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Crimeware (as distinct from spyware and adware) is designed to perpetrate identity theft through social engineering or technical stealth in order to access a computer user's financial and retail accounts for the purpose of taking funds from those accounts or completing unauthorized transactions that enrich the cyberthief. Alternatively, crimeware may steal confidential or sensitive corporate information. Crimeware represents a growing problem in network security as many malicious code threats seek to pilfer confidential information.
The term Crimeware was first coined by David Jevans in February 2005 in an Anti-Phishing Working Group  response to the FDIC article "Putting an End to Account-Hijacking Identity Theft"  which was published on Dec 14, 2004.
Criminals use a variety of techniques to steal confidential data through crimeware, including through the following methods:
- Surreptitiously install keystroke loggers to collect sensitive data—login and password information for online bank accounts, for example—and report them back to the thief.
- Redirect a user's web browser to a counterfeit website controlled by the thief even when the user types the website's proper domain name in the address bar.
- Steal passwords cached on a user's system.
- Hijack a user session at a financial institution and drain the account without the user's knowledge.
- Enable remote access into applications, allowing criminals to break into networks for malicious purposes.
- Encrypt all data on a computer and require the user to pay a ransom to decrypt it (ransomware).
Crimeware threats can be installed on victims' computers through multiple delivery vectors, including:
- Vulnerabilities in Web applications. The Bankash.G Trojan, for example, exploited an Internet Explorer vulnerability to steal passwords and monitor user input on webmail and online commerce sites.
- Targeted attacks sent via SMTP. These social-engineered threats often arrive disguised as a valid e-mail message and include specific company information and sender addresses. The malicious e-mails use social engineering to manipulate users to open the attachment and execute the payload.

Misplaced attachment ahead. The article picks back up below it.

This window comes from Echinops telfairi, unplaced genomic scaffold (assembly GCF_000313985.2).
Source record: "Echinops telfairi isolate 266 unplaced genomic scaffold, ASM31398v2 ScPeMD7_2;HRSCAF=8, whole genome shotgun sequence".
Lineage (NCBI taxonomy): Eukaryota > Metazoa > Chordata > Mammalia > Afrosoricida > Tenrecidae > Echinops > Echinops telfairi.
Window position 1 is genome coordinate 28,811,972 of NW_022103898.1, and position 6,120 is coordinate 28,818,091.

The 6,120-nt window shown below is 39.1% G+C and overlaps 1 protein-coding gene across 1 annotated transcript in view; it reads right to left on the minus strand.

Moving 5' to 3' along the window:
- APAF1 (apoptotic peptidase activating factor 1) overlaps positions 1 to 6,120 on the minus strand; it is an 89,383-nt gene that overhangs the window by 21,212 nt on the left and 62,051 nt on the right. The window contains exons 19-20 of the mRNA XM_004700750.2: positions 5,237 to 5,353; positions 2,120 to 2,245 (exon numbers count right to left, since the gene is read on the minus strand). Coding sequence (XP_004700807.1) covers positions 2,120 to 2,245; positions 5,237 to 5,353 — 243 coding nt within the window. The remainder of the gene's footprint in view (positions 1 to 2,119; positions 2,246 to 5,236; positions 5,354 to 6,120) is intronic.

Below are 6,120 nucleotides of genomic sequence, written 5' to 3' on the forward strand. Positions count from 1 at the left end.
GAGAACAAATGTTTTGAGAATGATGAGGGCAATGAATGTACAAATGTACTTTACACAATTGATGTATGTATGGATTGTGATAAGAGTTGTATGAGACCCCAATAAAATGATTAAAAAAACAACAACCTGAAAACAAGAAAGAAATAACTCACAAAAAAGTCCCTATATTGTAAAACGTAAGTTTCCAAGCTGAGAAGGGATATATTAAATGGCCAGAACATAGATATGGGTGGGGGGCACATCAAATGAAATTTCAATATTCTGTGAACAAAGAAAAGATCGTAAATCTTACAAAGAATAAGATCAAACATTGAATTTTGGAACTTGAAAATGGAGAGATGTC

- Remote exploits that exploit vulnerabilities on servers and clients
Crimeware can have a significant economic impact due to loss of sensitive and proprietary information and associated financial losses. One survey estimates that in 2005 organizations lost in excess of $30 million due to the theft of proprietary information. The theft of financial or confidential information from corporate networks often places the organizations in violation of government and industry-imposed regulatory requirements that attempt to ensure that financial, personal and confidential.
US laws and regulations include:
- Sarbanes-Oxley Act
- Health Insurance Portability and Accountability Act (HIPAA)
- Gramm-Leach-Bliley Act
- Family Educational Rights and Privacy Act
- California Senate Bill 1386
- Payment Card Industry Data Security Standard
- Metasploit Project
- MPack (software) A PHP based crimeware
- Targeted attacks
- Tiny Banker Trojan A small banking trojan
- Zeus (malware) Perhaps the best known banking trojan
- "Crimeware: Understanding New Attacks and Defenses". informit.
- "Cyberthieves Silently Copy Your Password" [The New York Times]
- Symantec Internet Security Report, Vol. IX, March 2006, p. 71
- "Protecting Corporate Assets from E-mail Crimeware Archived 2012-01-21 at the Wayback Machine." Avinti, Inc., p.1,
- CSI/FBI Computer Crime and Security Survey 2005, p.15
- Symantec Internet Security Threat Report
- Computer Security Institute (Archived: 08/08/2002 at 22:18:34)
- Real-Time Hackers Foil Two-Factor Security (Technology Review September 18, 2009)
- Cyber Crooks Target Public & Private Schools (Washington Post September 14, 2009)
- Crimeware gets worse - How to avoid being robbed by your PC (Computerworld September 26, 2009)